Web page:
This is why manuscript grids and layouts tend to be in smaller formats. Generally, the margins need to compensate if you have a one-column layout. It can be tempting to let line widths expand so they fill the page, but unless you scale the type up—that will make for an awful reading experience. This book is the right width for a manuscript layout without using more compelling proportions.

4. The art of illustration is more than being pretty.

Most roleplaying games use multiple sizes of art. Not Brindlewood Bay. I think this is a great example of designer intent. The art is always full-page and usually on the left half of the spread (opposite a new chapter header). 

This imparts two benefits.

First, it plays on the art's strengths. By being larger, you see the illustrations' texture, shading, and homespun details. It feels homemade, like crocheted mittens and chocolate chip cookies. It's a vibe that feels innate to the setting—cozy, familiar, a little kooky, and ripe for subversion with horror.

The second benefit is that it helps with navigation. The illustrations are like big, flashing road markers. They stand out. When flipping through a page, if you see a flash of color, you know you're passing chapters like off-ramps on a road.

5. Leverage audience expectations.

This game looks like a book, more specifically, a novel. What does this convey to the reader? How does it reinforce the game's themes?

A novel is approachable—most people know how to read one. It invites you to sit down and digest it one page at a time. It's also thematic. A novel feels cozy. It invites indulgence in an armchair, maybe some tea.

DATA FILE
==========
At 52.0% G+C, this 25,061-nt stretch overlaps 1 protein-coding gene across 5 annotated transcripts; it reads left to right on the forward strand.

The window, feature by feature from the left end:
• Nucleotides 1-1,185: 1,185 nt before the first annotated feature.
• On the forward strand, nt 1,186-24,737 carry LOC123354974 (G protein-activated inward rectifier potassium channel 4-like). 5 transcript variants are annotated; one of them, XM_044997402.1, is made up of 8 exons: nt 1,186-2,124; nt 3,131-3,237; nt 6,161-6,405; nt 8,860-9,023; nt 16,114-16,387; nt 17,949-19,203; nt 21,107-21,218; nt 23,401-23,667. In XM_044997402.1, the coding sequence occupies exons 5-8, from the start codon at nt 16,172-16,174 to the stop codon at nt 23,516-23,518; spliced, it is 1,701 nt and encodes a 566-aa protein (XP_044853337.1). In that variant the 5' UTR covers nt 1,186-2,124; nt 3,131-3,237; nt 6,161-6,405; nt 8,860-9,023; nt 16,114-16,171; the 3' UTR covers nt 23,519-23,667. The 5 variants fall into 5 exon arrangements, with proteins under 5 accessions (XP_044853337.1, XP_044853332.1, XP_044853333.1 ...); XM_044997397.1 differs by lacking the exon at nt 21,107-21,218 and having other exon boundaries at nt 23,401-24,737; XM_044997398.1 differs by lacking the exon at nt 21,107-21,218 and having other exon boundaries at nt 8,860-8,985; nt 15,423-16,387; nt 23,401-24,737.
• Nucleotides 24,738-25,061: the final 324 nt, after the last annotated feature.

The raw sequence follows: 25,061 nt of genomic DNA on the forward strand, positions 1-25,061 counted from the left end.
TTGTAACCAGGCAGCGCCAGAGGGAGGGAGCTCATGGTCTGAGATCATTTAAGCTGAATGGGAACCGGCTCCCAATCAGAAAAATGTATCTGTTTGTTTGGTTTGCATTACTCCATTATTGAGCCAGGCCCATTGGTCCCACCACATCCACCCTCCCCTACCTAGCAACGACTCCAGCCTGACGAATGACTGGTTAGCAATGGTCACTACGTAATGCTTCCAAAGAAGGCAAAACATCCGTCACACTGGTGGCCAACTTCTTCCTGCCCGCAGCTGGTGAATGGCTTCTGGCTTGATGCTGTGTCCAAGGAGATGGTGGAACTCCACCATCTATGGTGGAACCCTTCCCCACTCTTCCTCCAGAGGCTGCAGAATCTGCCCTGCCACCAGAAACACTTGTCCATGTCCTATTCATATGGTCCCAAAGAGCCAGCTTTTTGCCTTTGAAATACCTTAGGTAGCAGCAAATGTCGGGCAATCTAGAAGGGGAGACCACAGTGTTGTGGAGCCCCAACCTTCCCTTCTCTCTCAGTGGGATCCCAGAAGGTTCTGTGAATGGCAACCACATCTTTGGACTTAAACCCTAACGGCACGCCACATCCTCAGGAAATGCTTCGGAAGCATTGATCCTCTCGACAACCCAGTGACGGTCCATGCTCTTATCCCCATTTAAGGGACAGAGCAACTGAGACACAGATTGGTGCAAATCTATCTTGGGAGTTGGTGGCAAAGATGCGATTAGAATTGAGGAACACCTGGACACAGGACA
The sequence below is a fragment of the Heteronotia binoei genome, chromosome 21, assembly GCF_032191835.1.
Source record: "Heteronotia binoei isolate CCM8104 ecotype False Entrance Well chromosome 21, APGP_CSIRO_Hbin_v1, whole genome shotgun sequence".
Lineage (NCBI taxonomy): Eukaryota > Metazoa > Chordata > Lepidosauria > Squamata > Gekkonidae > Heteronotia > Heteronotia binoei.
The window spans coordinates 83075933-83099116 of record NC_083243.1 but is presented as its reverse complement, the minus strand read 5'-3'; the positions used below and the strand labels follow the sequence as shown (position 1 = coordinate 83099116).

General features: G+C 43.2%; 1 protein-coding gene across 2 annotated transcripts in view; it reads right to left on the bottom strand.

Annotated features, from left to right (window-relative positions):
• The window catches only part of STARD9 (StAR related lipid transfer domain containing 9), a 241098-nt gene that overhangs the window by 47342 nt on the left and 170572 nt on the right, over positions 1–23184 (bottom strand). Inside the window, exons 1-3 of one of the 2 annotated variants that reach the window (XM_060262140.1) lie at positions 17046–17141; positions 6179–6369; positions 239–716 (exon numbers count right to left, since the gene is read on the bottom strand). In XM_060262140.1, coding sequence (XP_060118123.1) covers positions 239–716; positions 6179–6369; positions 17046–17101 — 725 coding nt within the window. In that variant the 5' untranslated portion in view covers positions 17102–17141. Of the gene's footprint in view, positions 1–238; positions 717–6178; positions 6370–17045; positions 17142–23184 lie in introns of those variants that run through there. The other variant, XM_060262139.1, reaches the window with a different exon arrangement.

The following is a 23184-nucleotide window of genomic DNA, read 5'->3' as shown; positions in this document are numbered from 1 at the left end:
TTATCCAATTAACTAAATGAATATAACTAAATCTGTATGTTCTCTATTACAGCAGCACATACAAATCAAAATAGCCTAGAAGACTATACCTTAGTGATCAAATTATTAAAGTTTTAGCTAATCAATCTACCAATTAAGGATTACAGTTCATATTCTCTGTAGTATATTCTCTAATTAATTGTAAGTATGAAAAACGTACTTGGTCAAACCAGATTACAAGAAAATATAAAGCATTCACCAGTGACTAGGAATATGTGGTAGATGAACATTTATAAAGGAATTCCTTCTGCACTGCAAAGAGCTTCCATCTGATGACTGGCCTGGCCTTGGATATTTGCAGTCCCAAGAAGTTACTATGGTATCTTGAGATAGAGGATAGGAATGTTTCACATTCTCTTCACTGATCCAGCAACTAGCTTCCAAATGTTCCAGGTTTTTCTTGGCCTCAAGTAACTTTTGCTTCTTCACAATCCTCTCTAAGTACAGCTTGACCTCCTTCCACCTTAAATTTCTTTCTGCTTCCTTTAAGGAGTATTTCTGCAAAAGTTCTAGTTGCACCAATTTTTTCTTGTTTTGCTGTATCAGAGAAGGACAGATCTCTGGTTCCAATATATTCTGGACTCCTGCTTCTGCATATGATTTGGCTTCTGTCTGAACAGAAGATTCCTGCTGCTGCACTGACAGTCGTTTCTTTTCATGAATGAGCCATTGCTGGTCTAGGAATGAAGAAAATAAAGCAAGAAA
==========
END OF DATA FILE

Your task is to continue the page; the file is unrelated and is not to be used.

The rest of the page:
How might other rpgs be read? What does the format, layout, art, and writing suggest? Brindlewood Bay conveys a lot about pace, volume, and tone without words. It's leisurely, cozy, and slow-burning.

This is an indicator of great design. It primes the audience. Jason Cordova's voice, Cecilia Ferri's art, and Harald Eckmüller's layout solve the game together as complementary forces. 

Final Takeaways

Brindlewood Bay's rules and play style stand out. The physical design, meanwhile, emerges opposite of it—like a dance partner. It does not do the same moves but opposite moves to ease the readers into the Brindlewood Bay rhythm.  

One could describe the book as hyper-approachable. The game aims to teach first and entertain and inspire second, a goal usually backed by predictable patterns, conversational language, and unadorned visual techniquesall of which I think we've explored and discovered in this particular exhibit.

If it works on you, you are its intended audience. If it doesn't work for you, the next question is: what would?

What I like about Brindlewood Bay is that it's a system that feels tailored perfectly to the tone and tastes of its fiction. The clean, gentle layout feels right for a game about elderly women solving mysteries. Especially when the fiction's deeper premise, cosmic horror, slowly churns and destroys the familiar.

Gauntlet Publishing has another rpg, The Betweenthat uses the same rules for telling horror-themed mysteries in Victorian London. It's a great game whose theme is 100% my nonsense. However, on closer inspection, I felt the Gauntlet house style wasn't a good match for the sensationalist and melodramatic themes of The Between's penny-dreadful setting. In that game, the design balance was off. The clean layout and matter-of-fact language muffled the loud pulp that makes the setting so exciting.

Does a game with these rules work for a different genre and audience? Is the design and writing of Brindlewood Bay the grease that makes the machine run? Or is it just one approach? What would less transparency, less conversational voice, and more dynamic visuals look like?

Someone will have to design their game to find out. I suspect the answer is yes.

You can find Brindlewood Bay and its big supplement Nephews in Peril on DriveThruRPG. If you buy through the referral link, a small percentage helps Explorers at no extra cost.

Until next time, never stop exploring.